As I listened to Anand Varma, National Geographic Photographer, present on the weird and bizarre parasites of the world, I was astonished. Through his unique images, Anand offers a rare glimpse at our world’s smallest wonders. These creatures are total mindsuckers.
Ladybug Turns Into a Zombie
The wasp, Dinocampus coccinellae, is about the size of an ice-cream sprinkle. When a female wasp is ready to lay an egg she finds a ladybug and inserts her stinger into its underside. By doing so, the female wasp injects an egg into her victim along with a blend of chemicals. When the egg hatches, the larva feeds on the fluids that fill the host’s body and grows on the resulting nutrients. The ladybug is gradually being devoured and the wasp larva wraps itself in a silk cocoon beneath it leaving the ladybug immobile. In effect, the ladybug has become the parasite’s bodyguard and it will play this role for a week until the adult wasp cuts a hole through the cocoon, flies away and kills the lady bug.
Jewel Wasp’s Neurosurgery
The emerald cockroach wasp or jewel wasp, Ampluex compressa, is known for its unusual reproductive behavior. The wasp’s venom is made up of a variety of different chemicals and one of the chemicals affects the behavior of their victim, the cockroach. When the wasp is ready to lay its eggs, it stings precisely into a specific area of the cockroach’s brain that paralyzes the front legs of the roach. The wasp then proceeds to chew off the half of each of the roach’s antenna, and leads the roach to its burrow where it lays its eggs in the roach’s abdomen. The hatched larva lives and feeds for 4-5 days on the roach and over a period of eight days, the wasps larva consumes the roach’s internal organs.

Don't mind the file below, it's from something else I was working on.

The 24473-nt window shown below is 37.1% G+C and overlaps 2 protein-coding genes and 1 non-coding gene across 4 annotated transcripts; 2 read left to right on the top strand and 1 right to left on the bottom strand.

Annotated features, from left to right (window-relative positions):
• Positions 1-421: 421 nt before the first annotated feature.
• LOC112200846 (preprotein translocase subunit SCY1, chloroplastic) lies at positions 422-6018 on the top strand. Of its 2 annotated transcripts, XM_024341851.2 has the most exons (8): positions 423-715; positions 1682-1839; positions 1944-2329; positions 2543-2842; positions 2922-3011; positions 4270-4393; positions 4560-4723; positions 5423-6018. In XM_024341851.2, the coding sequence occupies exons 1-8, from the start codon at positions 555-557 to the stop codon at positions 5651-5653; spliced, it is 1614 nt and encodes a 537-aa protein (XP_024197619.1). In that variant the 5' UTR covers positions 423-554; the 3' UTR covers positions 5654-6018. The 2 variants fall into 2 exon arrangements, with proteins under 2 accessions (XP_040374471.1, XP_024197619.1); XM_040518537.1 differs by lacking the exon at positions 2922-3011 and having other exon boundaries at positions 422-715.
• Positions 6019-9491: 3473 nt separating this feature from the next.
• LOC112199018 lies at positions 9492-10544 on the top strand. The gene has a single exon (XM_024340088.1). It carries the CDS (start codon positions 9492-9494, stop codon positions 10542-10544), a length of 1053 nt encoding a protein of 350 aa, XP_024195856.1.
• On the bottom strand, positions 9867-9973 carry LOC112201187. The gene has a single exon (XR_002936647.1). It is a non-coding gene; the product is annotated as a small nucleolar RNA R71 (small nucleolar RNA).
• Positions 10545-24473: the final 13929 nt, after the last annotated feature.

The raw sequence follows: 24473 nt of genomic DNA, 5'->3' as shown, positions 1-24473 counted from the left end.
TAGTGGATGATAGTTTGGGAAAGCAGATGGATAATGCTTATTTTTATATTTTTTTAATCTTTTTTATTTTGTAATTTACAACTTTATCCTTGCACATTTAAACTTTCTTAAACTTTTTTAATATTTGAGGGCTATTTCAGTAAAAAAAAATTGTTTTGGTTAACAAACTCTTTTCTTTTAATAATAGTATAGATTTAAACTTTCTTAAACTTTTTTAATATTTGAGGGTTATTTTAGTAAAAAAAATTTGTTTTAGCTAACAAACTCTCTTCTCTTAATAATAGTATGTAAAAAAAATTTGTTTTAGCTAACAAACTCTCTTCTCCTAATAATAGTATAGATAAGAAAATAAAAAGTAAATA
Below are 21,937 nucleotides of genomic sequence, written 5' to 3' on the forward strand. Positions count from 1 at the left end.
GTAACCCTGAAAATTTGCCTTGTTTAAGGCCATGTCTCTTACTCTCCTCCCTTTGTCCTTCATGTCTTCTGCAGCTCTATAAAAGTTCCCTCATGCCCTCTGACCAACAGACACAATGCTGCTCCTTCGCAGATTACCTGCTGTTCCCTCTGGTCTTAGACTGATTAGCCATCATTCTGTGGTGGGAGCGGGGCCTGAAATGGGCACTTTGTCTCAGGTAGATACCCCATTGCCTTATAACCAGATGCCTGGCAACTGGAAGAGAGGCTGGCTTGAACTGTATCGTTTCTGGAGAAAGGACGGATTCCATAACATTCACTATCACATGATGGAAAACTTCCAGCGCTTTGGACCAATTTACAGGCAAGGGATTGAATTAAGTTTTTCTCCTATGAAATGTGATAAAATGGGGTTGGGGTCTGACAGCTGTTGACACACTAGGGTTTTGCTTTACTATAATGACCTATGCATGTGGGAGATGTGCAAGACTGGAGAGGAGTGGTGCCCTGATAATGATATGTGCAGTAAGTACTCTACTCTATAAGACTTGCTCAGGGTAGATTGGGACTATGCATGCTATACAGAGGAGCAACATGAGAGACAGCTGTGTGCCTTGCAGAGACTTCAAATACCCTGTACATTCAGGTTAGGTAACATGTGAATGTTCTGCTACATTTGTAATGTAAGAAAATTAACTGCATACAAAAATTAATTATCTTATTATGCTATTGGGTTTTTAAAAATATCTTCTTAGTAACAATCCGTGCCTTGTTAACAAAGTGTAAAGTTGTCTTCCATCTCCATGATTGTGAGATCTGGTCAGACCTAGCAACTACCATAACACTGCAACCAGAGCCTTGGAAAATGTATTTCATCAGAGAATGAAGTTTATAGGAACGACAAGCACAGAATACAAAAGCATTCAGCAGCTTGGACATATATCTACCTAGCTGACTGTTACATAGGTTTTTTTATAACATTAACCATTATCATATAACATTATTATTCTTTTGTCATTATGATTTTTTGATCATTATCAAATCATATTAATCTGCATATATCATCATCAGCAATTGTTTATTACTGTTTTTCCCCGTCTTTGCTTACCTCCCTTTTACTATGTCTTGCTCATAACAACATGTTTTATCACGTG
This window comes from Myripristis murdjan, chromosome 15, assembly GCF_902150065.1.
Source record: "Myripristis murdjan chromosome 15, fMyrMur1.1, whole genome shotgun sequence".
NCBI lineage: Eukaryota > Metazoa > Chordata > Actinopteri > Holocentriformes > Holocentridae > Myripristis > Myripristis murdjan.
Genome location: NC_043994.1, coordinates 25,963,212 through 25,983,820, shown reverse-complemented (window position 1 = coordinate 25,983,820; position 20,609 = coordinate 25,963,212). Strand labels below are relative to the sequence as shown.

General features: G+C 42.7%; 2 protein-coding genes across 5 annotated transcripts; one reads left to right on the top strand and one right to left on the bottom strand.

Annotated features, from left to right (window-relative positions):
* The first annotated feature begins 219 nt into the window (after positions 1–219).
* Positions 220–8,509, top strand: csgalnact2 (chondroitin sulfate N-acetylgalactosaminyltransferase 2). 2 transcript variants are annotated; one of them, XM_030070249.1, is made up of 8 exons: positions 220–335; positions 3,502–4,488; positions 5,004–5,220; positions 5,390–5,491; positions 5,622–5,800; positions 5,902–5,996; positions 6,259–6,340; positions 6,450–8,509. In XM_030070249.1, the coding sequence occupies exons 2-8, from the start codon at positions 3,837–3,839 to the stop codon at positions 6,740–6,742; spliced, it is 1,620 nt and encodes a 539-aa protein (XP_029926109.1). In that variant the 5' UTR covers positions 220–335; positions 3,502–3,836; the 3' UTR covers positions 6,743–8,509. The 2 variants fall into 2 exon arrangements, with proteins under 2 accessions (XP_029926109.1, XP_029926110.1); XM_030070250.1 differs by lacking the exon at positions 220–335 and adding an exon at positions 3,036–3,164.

Six Legged Frog
A flatworm called Ribeiroia, starts out life in a snail. It grows and reproduces inside the snail where it produces a new generation of flatworms that can escape the snail in search of a vertebrate host. The flatworm typically invades tadpoles by burying themselves in the tiny buds. As the frogs develop their legs, the parasites wreak havoc by stunting the growth of a leg, developing leg forks in two or even sprouting a dozen legs. These infected frogs though are only part of the parasites strategy to advance its life cycle. The parasite cannot reproduce in frogs, so instead they wait to get into a bird where they take up residence in the gut and produce eggs that are their host. The parasites eggs re-enter the water when the bird defecates, infecting new snails and beginning the life-cycle again.
I encourage all of you to wonder, gaze and respect the tiny evolution of life’s creatures. Thank you Anand for your work.
Anand Varma Photography: HERE